Shock 2G verdict yet again proves the weakness of the justice system in India

The special court verdict in the long-standing 2G case again highlights a weak investigation, vitiated prosecution efforts and delayed justice. The judgment which comes almost eight years after the scam first broke refocuses attention on the shortcomings in the system.

A special court early Thursday acquitted all the 17 accused individuals and three companies. This included the former telecom minister, A Raja and Member of Parliament, Kanimozhi – both from the Tamil Nadu-based political party, the DMK. The two were accused of abusing public office and of bribery.

The issue at the heart of the case was the grant of 122 telecom licenses on first-come-first-serve basis in 2008 (when Raja was telecom minister), bundled with spectrum, at prices determined in 2001, allegedly causing a loss of Rs 30,984 crore to the public exchequer, according the CBI.

The Comptroller & Auditor General had however put the loss higher, according to one of four estimates, at Rs 1.76 lakh crore. The Supreme Court, in 2012, declared the first-come-first-serve process of allocating airwaves faulty and cancelled the 122 licenses belonging to nine telcom companies.

One of the initial voices against what later came to be called as the 2G scam, noted Supreme Court lawyer, Prashant Bhushan expressed his disappointment with the verdict. It was the NGO run by Bhushan, Centre for Public Interest litigation (CPIL) that had moved the Delhi High Court seeking Central Bureau of Investigation (CBI) probe into irregularities in spectrum allocation in 2010.

“There was considerable evidence to show that they (the accused) got benami licenses. There was also evidence to suggest fudging on account of first-come-first-serve basis… It is a bad judgment, that is my feeling,” Prashant Bhushan told ETCFO soon after the verdict.

“There was a lot of evidence…An atmosphere has been created where all influential accused are getting acquitted,” he said adding that any further stance from his side or from his organisation will be dictated by how the Central Bureau of Investigation (CBI) responds.

The CBI, India’s premier investigative agency said it would study the special court verdict before deciding the future course of action.

Meanwhile, the special CBI judge, O P Saini is believed to have said there was a lack of evidence to prove any of the charges against the accused while delivering the single line judgment.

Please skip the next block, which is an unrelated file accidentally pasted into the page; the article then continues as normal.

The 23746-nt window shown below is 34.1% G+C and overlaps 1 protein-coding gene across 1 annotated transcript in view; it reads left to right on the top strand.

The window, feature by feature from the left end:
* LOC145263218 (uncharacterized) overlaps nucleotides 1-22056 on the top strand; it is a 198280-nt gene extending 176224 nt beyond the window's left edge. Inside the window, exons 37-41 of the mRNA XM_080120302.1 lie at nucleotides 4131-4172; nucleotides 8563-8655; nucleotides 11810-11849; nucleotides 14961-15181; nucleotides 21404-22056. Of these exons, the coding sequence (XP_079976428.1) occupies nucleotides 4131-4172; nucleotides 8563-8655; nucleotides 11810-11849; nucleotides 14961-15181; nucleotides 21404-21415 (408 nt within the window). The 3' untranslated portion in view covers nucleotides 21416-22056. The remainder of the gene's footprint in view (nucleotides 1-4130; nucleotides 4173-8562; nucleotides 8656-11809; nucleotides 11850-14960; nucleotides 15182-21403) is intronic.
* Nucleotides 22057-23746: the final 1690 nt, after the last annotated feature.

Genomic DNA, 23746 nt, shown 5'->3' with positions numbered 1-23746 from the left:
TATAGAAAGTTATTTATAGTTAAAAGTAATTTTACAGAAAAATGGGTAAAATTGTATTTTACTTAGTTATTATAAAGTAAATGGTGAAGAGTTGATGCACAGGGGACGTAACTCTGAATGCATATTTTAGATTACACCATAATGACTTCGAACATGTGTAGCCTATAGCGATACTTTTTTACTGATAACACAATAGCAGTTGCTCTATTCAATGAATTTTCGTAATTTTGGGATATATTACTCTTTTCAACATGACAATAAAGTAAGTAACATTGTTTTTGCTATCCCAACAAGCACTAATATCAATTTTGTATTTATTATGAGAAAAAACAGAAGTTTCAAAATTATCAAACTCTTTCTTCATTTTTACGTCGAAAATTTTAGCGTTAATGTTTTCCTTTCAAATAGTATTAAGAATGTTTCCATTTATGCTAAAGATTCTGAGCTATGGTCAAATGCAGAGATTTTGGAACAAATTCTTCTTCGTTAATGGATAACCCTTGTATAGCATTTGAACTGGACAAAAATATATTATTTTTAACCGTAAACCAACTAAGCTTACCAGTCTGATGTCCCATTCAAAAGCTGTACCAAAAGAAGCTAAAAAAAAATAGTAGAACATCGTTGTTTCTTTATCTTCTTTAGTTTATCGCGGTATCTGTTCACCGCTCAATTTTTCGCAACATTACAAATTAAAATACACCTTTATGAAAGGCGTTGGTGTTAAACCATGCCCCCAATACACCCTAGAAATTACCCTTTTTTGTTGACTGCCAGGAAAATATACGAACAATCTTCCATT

“I have absolutely no hesitation in holding that (the) prosecution has miserably failed to prove any charge against any accused,” Saini told the packed courtroom, according to news reports.

While various functionaries of the previous United Progressive Alliance government and its allies were jubilant with this acquittal, the current National Democratic Alliance (NDA) government led by Finance Minister, Arun Jaitley tried to limit the political damage.

Jaitley pointed to the huge gaps in the manner in which the 2G spectrum allocation policy was followed by the UPA. “There was a huge element of arbitrariness and the ‘first come, first serve’ policy was altered to ‘first come, first pay’,” Jaitley told television reporters.

Former Prime Minister, Manmohan Singh beleives that the judgment speaks for itself. “I do not want to boast (about) anything. The court’s judgement has to be respected. I am glad that the court has pronounced unambiguously. All the massive propaganda which was being done against the UPA was without any foundation.”

From the limited perspective of businesses and investors, the judgment which is likely to be challenged brings no succor as it comes after nearly eight years.

“Policies cannot be a function of government in power. Continuity of policy and economic meritocracy are important,” said Shriram Subramanian, Founder and Managing Director, InGovern Research Services, a proxy advisory firm.

“Whenever there are these corporate scams and crony capitalism type of issues, justice should be swift,” added Subramanian.

Link: Economic Times- December 21, 2017